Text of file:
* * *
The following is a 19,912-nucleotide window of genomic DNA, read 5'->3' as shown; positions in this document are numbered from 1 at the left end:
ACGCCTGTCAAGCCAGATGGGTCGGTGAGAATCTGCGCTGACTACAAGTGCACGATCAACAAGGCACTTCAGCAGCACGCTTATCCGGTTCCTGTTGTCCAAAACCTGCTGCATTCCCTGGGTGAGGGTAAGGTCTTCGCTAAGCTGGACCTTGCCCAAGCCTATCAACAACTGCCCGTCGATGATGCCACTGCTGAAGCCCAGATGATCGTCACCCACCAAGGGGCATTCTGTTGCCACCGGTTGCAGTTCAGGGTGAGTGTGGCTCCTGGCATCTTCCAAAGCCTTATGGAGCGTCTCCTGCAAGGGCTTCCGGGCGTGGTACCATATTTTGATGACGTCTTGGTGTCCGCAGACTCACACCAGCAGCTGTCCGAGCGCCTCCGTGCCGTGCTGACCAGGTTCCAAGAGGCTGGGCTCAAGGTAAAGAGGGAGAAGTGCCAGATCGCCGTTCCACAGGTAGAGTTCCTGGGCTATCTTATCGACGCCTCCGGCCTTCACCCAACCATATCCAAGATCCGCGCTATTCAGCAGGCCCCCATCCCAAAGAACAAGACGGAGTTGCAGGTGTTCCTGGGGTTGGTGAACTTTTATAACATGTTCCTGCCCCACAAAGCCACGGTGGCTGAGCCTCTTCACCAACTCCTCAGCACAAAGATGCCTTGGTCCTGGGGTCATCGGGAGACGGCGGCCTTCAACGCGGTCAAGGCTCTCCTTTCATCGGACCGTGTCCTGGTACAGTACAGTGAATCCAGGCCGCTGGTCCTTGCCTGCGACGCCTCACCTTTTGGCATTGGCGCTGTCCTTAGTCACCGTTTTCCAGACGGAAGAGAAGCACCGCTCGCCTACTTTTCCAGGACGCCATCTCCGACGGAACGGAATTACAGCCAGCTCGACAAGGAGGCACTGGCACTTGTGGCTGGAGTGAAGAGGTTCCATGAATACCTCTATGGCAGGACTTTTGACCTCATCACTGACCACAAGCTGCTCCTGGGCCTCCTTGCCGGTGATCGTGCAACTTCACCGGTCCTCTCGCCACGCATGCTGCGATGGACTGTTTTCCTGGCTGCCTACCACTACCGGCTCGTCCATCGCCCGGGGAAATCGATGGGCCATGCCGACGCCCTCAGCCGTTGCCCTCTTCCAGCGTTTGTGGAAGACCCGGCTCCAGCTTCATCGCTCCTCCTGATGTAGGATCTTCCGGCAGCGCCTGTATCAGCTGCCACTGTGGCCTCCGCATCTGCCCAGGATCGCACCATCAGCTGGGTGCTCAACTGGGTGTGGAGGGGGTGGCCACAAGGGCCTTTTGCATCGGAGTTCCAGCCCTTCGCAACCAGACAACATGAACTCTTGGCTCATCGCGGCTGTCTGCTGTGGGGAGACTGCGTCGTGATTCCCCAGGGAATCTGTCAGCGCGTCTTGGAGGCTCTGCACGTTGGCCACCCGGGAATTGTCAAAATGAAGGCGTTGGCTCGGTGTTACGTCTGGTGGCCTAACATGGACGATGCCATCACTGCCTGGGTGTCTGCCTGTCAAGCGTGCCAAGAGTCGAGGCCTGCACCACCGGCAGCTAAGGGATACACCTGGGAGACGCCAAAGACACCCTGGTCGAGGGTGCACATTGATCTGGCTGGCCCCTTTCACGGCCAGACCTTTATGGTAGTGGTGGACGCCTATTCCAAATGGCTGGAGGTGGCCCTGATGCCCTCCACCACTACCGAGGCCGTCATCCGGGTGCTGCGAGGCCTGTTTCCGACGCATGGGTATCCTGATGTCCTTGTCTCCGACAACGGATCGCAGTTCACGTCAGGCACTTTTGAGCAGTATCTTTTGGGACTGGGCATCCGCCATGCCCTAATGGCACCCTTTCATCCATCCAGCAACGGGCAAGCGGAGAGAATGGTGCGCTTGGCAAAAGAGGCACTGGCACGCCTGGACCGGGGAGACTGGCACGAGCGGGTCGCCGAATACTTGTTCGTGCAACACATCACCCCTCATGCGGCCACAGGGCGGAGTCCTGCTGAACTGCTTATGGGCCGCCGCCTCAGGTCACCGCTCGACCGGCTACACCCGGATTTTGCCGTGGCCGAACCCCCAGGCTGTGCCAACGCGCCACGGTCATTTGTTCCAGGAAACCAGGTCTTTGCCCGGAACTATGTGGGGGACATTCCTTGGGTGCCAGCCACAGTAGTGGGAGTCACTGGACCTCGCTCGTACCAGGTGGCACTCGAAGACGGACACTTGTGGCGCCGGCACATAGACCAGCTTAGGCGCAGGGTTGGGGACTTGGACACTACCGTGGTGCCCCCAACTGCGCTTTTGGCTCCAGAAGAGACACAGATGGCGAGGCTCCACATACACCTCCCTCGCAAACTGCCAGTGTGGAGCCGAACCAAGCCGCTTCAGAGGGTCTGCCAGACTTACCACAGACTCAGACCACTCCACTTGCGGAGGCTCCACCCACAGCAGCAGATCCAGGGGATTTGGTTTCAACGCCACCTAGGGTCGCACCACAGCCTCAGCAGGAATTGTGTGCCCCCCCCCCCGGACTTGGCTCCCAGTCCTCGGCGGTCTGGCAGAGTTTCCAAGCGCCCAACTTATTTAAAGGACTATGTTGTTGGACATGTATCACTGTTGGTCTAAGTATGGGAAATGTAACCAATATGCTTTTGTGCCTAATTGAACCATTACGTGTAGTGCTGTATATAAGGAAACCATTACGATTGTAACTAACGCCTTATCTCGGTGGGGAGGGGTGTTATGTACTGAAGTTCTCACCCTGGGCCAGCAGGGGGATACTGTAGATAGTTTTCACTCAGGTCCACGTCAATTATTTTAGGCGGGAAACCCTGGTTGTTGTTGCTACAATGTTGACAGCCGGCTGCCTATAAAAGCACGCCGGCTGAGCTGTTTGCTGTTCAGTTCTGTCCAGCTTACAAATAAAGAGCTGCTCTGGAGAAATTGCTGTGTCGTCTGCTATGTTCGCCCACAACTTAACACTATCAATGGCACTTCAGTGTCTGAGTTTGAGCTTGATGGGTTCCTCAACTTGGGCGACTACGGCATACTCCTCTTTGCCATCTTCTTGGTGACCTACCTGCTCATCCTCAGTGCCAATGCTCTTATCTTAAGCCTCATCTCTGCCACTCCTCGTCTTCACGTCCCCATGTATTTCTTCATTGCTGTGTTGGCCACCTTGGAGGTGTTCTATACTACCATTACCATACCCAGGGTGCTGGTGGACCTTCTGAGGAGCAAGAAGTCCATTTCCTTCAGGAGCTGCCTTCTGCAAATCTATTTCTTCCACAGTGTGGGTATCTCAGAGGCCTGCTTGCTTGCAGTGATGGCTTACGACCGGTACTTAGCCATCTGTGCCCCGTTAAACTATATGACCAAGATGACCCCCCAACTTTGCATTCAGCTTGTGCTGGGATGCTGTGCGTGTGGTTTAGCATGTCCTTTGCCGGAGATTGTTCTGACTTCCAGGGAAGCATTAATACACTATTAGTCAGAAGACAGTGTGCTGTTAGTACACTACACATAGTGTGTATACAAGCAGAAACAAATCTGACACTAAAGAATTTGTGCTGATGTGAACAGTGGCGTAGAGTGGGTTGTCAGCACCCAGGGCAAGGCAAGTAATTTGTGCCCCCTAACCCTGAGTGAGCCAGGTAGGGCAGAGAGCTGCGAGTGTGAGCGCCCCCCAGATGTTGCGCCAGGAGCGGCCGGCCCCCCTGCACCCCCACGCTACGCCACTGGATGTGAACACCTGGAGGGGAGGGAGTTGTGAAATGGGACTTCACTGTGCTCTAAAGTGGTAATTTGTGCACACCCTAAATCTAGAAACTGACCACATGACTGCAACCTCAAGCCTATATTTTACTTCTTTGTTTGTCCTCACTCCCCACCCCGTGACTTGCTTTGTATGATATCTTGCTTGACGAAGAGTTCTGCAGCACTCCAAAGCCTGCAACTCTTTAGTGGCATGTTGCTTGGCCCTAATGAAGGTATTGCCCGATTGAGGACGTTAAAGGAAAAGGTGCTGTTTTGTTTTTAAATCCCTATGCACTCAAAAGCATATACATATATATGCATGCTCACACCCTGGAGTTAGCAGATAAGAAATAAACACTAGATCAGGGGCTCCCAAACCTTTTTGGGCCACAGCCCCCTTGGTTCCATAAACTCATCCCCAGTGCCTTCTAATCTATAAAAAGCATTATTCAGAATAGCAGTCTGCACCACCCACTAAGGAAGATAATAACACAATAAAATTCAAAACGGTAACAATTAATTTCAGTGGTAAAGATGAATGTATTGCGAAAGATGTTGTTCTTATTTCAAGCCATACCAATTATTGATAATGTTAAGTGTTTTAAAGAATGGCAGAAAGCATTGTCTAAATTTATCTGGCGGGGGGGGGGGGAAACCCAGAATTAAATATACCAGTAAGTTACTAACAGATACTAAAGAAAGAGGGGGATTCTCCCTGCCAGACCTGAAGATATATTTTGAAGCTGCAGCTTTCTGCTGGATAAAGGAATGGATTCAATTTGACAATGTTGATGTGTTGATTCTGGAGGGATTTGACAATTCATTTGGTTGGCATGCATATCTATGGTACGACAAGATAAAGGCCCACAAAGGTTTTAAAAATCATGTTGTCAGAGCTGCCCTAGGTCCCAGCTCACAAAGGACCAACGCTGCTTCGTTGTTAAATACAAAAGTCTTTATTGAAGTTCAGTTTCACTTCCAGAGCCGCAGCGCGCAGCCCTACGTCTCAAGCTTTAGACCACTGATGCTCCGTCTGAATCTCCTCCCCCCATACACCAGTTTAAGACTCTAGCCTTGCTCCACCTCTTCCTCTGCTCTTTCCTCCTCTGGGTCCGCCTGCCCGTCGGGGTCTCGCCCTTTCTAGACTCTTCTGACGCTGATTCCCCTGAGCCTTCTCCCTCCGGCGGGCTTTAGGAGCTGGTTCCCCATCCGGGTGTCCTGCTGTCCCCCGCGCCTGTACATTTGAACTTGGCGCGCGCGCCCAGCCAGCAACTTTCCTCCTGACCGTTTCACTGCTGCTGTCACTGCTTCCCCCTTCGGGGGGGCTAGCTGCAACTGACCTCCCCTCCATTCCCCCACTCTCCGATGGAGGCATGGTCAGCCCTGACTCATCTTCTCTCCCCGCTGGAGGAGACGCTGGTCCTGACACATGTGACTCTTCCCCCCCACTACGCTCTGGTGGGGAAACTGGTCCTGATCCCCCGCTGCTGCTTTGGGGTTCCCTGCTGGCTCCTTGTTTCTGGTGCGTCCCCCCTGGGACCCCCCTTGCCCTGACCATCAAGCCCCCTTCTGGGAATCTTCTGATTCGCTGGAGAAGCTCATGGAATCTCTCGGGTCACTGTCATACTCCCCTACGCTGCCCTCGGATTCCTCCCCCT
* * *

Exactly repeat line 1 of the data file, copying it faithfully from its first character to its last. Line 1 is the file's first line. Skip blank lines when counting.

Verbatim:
The following is a 19,912-nucleotide window of genomic DNA, read 5'->3' as shown; positions in this document are numbered from 1 at the left end: